Thursday, February 24, 2011

Cameron in Libya response apology

24 February 2011 Last updated at 11:09 GMT David Cameron David Cameron said he was "extremely sorry" for the delay in evacuating Britons from Libya Prime Minister David Cameron has said he is "extremely sorry" for the government's handling of the evacuation of British nationals from Libya.

He said it had not been an easy situation and ministers needed to "learn the lessons".

It follows criticism of the government's response to the crisis.

A plane chartered by oil companies for employees, with 78 passengers, has arrived at Gatwick and a government-chartered flight has also left Libya.

The prime minister said: "Of course I am extremely sorry. They have had a difficult time. The conditions at the airport have been extremely poor."

A flight chartered by oil companies arrived at Gatwick at about 0715 GMT.

The airport said the plane carried 78 passengers. Earlier reports suggested more people had been on board.

A government-chartered flight, which left Tripoli at 0745 GMT, is now on its way back to the UK with a stop-over in Malta.

It is expected to land in the UK in the early evening.

British nationals have started to arrive home from protest-hit Libya

A RAF Hercules C130 aircraft is also expected to return to the UK later with dozens of passengers. A second military plane is on standby in Malta if needed.

The Foreign Office said "a number of additional planes" could be sent to Libya throughout the day.

Meanwhile, the Ministry of Defence has confirmed that Royal Navy frigate HMS Cumberland is now at the entrance to the harbour in Benghazi.

It will help with the evacuation process if needed.

A meeting of Cobra, the government's emergency planning committee, is being chaired by Foreign Secretary William Hague.

Helena Sheehan, 66, one of the passengers who landed at Gatwick earlier, said she had just experienced "some of the worst hours of her life".

"Libya is descending into hell," she said.

"The airport is like nothing I've ever seen in my whole life. It's absolute chaos. There's just thousands and thousands of people trying to get out."

The British Red Cross has deployed a team of volunteers to Gatwick airport to provide support to Britons being evacuated.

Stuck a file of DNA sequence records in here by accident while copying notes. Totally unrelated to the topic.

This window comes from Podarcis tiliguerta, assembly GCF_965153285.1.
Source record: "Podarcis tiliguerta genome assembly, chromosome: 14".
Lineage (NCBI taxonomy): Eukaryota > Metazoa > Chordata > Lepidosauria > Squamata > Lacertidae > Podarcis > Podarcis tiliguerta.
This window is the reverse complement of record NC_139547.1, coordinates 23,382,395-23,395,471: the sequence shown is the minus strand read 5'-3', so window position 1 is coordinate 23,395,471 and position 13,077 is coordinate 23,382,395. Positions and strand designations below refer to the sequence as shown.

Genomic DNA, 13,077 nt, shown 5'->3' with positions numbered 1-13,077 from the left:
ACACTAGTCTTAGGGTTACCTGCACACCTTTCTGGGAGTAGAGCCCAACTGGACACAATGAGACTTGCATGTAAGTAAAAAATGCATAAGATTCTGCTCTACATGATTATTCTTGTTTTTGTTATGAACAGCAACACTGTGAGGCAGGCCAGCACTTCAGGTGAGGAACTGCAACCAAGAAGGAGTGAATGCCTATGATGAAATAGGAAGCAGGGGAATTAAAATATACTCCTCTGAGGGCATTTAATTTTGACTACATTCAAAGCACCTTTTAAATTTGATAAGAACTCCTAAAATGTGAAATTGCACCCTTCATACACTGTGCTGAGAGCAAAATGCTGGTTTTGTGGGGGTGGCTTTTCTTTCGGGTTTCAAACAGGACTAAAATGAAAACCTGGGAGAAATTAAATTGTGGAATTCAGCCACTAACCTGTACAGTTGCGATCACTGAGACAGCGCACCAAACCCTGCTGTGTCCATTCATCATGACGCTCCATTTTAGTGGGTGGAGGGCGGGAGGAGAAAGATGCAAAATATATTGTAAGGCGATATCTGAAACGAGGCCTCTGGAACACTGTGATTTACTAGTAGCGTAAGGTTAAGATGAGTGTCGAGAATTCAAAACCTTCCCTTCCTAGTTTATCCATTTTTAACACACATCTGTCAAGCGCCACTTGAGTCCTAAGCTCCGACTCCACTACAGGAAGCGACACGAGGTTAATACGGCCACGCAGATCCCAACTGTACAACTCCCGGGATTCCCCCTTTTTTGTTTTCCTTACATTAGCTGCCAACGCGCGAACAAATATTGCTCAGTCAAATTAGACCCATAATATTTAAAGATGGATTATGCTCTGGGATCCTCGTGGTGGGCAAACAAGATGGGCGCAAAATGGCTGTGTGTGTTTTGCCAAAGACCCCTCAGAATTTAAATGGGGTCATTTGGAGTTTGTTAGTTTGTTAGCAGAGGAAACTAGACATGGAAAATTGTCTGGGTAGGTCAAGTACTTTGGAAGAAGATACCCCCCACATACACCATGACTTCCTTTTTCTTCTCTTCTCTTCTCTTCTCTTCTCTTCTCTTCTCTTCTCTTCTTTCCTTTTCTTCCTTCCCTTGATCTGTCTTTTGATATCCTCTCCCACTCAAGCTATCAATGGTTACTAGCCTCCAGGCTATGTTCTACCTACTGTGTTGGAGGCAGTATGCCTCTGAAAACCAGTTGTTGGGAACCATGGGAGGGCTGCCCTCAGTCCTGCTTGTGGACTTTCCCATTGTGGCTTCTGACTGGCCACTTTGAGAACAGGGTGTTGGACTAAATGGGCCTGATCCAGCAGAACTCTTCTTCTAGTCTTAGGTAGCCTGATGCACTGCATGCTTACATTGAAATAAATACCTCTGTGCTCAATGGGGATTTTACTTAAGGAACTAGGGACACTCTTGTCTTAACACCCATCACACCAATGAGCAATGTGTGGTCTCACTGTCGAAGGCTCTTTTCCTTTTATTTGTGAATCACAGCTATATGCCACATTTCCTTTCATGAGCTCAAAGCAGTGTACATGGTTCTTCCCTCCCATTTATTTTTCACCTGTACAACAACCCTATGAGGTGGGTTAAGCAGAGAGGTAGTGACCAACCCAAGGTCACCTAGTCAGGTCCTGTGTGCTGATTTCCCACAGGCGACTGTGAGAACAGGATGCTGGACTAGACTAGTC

BBC security correspondent Frank Gardner said an SAS contingent has been put on standby for emergency deployment to parts of Libya, backed up by paratroopers of the Special Forces Support Group.

Our correspondent said: "With the situation for some British nationals in Libya fast deteriorating, it's part of a range of options being considered by the government to rescue those stranded in the North African country.

"Exact numbers and the locations of any staging areas are being kept secret but it's a scenario that British Special Forces have trained hard for - landing in the midst of a dangerous and chaotic situation then securing the safe passage out of stranded Britons, all hopefully without a shot being fired."

Several other countries, including France, Russia and the Netherlands have already evacuated some of their citizens.

UK nationals wishing to register an interest in flights out of Libya should call the following numbers: 020 7008 0000 from the UK or 021 3403644/45 from Libya.

The Foreign Office is advising against all but essential travel to Libya.

Around 3,500 Britons had been living in Libya before the crisis but most of those are thought to have left in recent days.

A woman is emotional as her husband arrives on a flight from Tripoli that was chartered by oil companies Passengers landing at Gatwick expressed relief to have left Libya

However, there is particular concern for some British oil workers thought to be stranded in isolated desert camps.

They are struggling to make contact because the phone networks have been disrupted and their supplies of food and water from Libyan cities are running out.

"Some we know have been subjected to attacks and looting. They are in a perilous and frightening situation," said Mr Hague.

After a week of upheaval in Libya, protesters backed by defecting army units are thought to have almost the entire eastern half of Libya under their control.

The country's beleaguered leader Colonel Muammar Gaddafi, who has been in power for 42 years, has vowed to fight to his "last drop of blood" rather than leave the country.

Earlier, Mr Hague told the BBC the "odds were stacking up" against Col Gaddafi, adding: "We have a government, or the remnant of a government, here which is prepared to use force and violence against its own people."

He said the Libyan leadership will be "held to account" for crimes against its people.

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